The foregoing disclosure and description of the invention is illustrative and explanatory thereof. Various changes in the details of the illustrated construction may be made within the scope of the appended claims without departing from the spirit of the invention. The present invention should only be limited by the following claims and their legal equivalents.
|Cited Patent||Filing date||Publication date||Applicant||Title|
|US1037659 *||Feb 14, 1912||Sep 3, 1912||Samuel Rembert||Exhaust-fan.|
|US1274058||Mar 1, 1917||Jul 30, 1918||Oswald Kutsche||Air-cleaner and proces of cleaning air.|
|US1785918||Sep 18, 1928||Dec 23, 1930||Stebbins Albert H||Combined fan and classifier|
|US1815529||Feb 8, 1929||Jul 21, 1931||Herman Nelson Corp||Fan construction|
|US2209607||Aug 1, 1938||Jul 30, 1940||American Air Filter Co||Blade tip for rotary dust separators|
|US2289474 *||May 18, 1937||Jul 14, 1942||American Blower Corp||Apparatus for dust collection|
|US2293590 *||Sep 23, 1940||Aug 18, 1942||Cornelia Chance||Fan|
|US2593294||Jul 21, 1947||Apr 15, 1952||Max Goldberg||Centrifugal separating apparatus|
|US2780308||Dec 22, 1953||Feb 5, 1957||Socony Mobil Oil Co Inc||Composition for coating air filters|
|US3796511||Jun 15, 1972||Mar 12, 1974||Frigidraulic Inc||Blower|
|US3827482||Dec 21, 1972||Aug 6, 1974||Pope R||Radiator fan for earth movers|
|US3942500||Dec 11, 1973||Mar 9, 1976||Ronald E. Koehm||Fuel saving system and apparatus for internal combustion engines|
|US4361490||Oct 23, 1980||Nov 30, 1982||Pierre Saget||Process for centrifugal separation and apparatus for carrying it out, applicable to a mixture of phases of any states|
|US4382804||Mar 2, 1981||May 10, 1983||Fred Mellor||Fluid/particle separator unit and method for separating particles from a flowing fluid|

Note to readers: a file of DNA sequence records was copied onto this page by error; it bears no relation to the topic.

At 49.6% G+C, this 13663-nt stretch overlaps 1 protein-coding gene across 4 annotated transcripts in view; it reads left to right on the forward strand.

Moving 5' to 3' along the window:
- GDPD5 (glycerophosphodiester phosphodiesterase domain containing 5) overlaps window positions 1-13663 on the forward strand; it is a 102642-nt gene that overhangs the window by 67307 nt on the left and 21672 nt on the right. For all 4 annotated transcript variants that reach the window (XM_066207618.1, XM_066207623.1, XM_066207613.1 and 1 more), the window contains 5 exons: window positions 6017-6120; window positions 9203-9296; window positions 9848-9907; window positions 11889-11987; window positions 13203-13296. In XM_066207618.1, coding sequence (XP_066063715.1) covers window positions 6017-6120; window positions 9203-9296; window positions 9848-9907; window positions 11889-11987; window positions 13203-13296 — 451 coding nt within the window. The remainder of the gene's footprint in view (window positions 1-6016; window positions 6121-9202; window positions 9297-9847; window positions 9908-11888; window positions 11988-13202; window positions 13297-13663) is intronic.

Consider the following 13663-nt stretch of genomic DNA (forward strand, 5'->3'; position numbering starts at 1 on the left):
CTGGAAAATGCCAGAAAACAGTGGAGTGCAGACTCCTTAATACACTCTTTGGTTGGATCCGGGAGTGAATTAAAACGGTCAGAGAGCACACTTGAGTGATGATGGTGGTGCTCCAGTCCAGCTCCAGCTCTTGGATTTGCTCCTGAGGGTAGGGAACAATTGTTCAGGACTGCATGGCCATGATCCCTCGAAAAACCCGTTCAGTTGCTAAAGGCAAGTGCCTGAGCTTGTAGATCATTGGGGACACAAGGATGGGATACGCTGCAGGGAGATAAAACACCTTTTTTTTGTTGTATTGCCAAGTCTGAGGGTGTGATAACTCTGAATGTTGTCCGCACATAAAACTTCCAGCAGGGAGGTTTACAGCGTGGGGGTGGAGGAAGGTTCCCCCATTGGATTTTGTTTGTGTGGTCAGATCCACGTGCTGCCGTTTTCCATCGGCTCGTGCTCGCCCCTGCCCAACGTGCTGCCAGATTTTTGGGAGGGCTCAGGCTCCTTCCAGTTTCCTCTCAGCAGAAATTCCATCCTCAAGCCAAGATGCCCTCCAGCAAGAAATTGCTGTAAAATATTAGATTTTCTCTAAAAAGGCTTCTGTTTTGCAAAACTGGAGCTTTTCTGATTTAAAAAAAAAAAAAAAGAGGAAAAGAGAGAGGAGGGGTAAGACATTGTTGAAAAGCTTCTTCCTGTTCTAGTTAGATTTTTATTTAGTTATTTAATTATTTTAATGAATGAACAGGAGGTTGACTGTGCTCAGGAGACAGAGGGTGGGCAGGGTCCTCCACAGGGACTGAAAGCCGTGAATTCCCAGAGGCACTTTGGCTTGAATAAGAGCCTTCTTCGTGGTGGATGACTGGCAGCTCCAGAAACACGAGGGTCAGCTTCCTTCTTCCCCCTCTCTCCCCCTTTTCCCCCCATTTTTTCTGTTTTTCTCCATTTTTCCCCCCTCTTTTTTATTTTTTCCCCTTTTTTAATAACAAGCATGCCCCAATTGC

|US4468234||Feb 18, 1983||Aug 28, 1984||Mgi International, Inc.||Centrifugal separator|
|US4832709||Apr 15, 1983||May 23, 1989||Allied Signal, Inc.||Rotary separator with a bladeless intermediate portion|
|US4877424||Feb 26, 1988||Oct 31, 1989||Markku Perkola||Method and apparatus for separating solids from a solids-gas mixture|
|US5000769||Apr 16, 1990||Mar 19, 1991||Brevet||System for ventilating a rail traction motor and for dynamically purifying the ventilation air|
|US5766315||Feb 14, 1997||Jun 16, 1998||The Sy-Klone Company||Method for centrifugally ejecting heavier-than-air particulate debris from an air stream|
|US6293751||Oct 20, 1999||Sep 25, 2001||Virgil W. Stockstill||Water/solids extracting blower|
|GB687031A||Title not available|
|JPS62276297A||Title not available|
|SU348214A1||Title not available|
|1||"Installation Operation and Maintenance, Roto-Clone Dynamic Precipitator Type D", Service Bulletin DC-139D, American Air Filter Company, Inc., Louisville, KY with a copy of "Industrial Ventilation 20th Edition: A Manual of Recommended Practice," 1988, Committee on Industrial Ventilation, Lansing, Michigan.|
|Citing Patent||Filing date||Publication date||Applicant||Title|
|US8353665 *||Apr 23, 2010||Jan 15, 2013||GlobalTech Motor & Controls, Inc.||Impeller for two-chamber extracting blower|
|US8470064||Mar 30, 2011||Jun 25, 2013||Leseman Davis, Llc||Device, method, and system to separate liquid and particulate matter from the air stream of a centrifugal fan|
|US8801823||May 28, 2013||Aug 12, 2014||Leseman Davis, Llc||Device, method, and system to separate liquid and particulate matter from the airstream of a centrifugal fan|
|US9334151||Jan 17, 2014||May 10, 2016||Wayne Fueling Systems Llc||Shielding electronic components from liquid|
|US20040168415 *||Nov 19, 2003||Sep 2, 2004||Mann & Hummel Gmbh||Centrifugal separator|
|US20080127403 *||Nov 30, 2007||Jun 5, 2008||Airex, Inc.||Ventilating fan with grill having high static pressure resistance|
|US20090087806 *||Sep 27, 2007||Apr 2, 2009||Patrick Zuzek||Maintaining an operational temperature range|
|U.S. Classification||55/406, 55/438, 55/423|
|International Classification||B01D45/14, F04D29/70|
|Cooperative Classification||B01D45/14, F04D29/701|
|European Classification||F04D29/70C, B01D45/14|
|Jun 22, 2004||CC||Certificate of correction|
|Nov 18, 2007||LAPS||Lapse for failure to pay maintenance fees|
|Jan 8, 2008||FP||Expired due to failure to pay maintenance fee|
Effective date: 20071118